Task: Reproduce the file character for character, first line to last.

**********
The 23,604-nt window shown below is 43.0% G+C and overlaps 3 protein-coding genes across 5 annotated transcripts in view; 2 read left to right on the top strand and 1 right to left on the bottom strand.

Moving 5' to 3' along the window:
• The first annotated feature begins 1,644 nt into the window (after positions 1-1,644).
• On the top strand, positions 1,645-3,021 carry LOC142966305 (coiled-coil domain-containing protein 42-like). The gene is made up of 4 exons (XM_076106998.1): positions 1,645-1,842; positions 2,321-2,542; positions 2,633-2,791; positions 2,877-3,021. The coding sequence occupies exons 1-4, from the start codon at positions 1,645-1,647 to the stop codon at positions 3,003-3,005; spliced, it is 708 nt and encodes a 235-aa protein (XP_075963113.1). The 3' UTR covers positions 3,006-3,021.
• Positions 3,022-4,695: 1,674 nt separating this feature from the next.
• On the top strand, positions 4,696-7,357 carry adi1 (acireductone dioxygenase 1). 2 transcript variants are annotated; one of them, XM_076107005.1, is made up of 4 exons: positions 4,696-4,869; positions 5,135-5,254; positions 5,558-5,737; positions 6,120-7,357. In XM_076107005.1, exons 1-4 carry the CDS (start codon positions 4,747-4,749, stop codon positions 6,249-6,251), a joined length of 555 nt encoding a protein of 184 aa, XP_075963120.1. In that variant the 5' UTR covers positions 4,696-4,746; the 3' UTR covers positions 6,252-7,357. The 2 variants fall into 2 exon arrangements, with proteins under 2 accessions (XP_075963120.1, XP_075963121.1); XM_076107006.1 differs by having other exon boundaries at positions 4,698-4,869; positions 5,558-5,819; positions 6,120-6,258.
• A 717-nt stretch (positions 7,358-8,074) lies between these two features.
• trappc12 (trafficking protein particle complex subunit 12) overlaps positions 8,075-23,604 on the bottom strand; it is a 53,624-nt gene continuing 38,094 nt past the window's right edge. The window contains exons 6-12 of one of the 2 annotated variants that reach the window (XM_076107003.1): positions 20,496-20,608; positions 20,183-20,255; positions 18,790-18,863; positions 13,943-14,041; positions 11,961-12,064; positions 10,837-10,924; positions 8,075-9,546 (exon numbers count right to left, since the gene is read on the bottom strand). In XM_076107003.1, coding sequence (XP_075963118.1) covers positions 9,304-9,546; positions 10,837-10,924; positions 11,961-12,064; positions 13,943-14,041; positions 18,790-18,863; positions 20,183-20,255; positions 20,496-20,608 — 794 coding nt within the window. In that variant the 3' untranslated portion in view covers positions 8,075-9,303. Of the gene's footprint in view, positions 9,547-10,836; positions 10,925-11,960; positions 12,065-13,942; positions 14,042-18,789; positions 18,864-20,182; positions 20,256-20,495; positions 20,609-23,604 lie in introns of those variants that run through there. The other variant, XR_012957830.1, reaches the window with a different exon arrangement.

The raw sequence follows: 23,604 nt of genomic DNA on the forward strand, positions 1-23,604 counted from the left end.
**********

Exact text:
The 23,604-nt window shown below is 43.0% G+C and overlaps 3 protein-coding genes across 5 annotated transcripts in view; 2 read left to right on the top strand and 1 right to left on the bottom strand.

Moving 5' to 3' along the window:
• The first annotated feature begins 1,644 nt into the window (after positions 1-1,644).
• On the top strand, positions 1,645-3,021 carry LOC142966305 (coiled-coil domain-containing protein 42-like). The gene is made up of 4 exons (XM_076106998.1): positions 1,645-1,842; positions 2,321-2,542; positions 2,633-2,791; positions 2,877-3,021. The coding sequence occupies exons 1-4, from the start codon at positions 1,645-1,647 to the stop codon at positions 3,003-3,005; spliced, it is 708 nt and encodes a 235-aa protein (XP_075963113.1). The 3' UTR covers positions 3,006-3,021.
• Positions 3,022-4,695: 1,674 nt separating this feature from the next.
• On the top strand, positions 4,696-7,357 carry adi1 (acireductone dioxygenase 1). 2 transcript variants are annotated; one of them, XM_076107005.1, is made up of 4 exons: positions 4,696-4,869; positions 5,135-5,254; positions 5,558-5,737; positions 6,120-7,357. In XM_076107005.1, exons 1-4 carry the CDS (start codon positions 4,747-4,749, stop codon positions 6,249-6,251), a joined length of 555 nt encoding a protein of 184 aa, XP_075963120.1. In that variant the 5' UTR covers positions 4,696-4,746; the 3' UTR covers positions 6,252-7,357. The 2 variants fall into 2 exon arrangements, with proteins under 2 accessions (XP_075963120.1, XP_075963121.1); XM_076107006.1 differs by having other exon boundaries at positions 4,698-4,869; positions 5,558-5,819; positions 6,120-6,258.
• A 717-nt stretch (positions 7,358-8,074) lies between these two features.
• trappc12 (trafficking protein particle complex subunit 12) overlaps positions 8,075-23,604 on the bottom strand; it is a 53,624-nt gene continuing 38,094 nt past the window's right edge. The window contains exons 6-12 of one of the 2 annotated variants that reach the window (XM_076107003.1): positions 20,496-20,608; positions 20,183-20,255; positions 18,790-18,863; positions 13,943-14,041; positions 11,961-12,064; positions 10,837-10,924; positions 8,075-9,546 (exon numbers count right to left, since the gene is read on the bottom strand). In XM_076107003.1, coding sequence (XP_075963118.1) covers positions 9,304-9,546; positions 10,837-10,924; positions 11,961-12,064; positions 13,943-14,041; positions 18,790-18,863; positions 20,183-20,255; positions 20,496-20,608 — 794 coding nt within the window. In that variant the 3' untranslated portion in view covers positions 8,075-9,303. Of the gene's footprint in view, positions 9,547-10,836; positions 10,925-11,960; positions 12,065-13,942; positions 14,042-18,789; positions 18,864-20,182; positions 20,256-20,495; positions 20,609-23,604 lie in introns of those variants that run through there. The other variant, XR_012957830.1, reaches the window with a different exon arrangement.

The raw sequence follows: 23,604 nt of genomic DNA on the forward strand, positions 1-23,604 counted from the left end.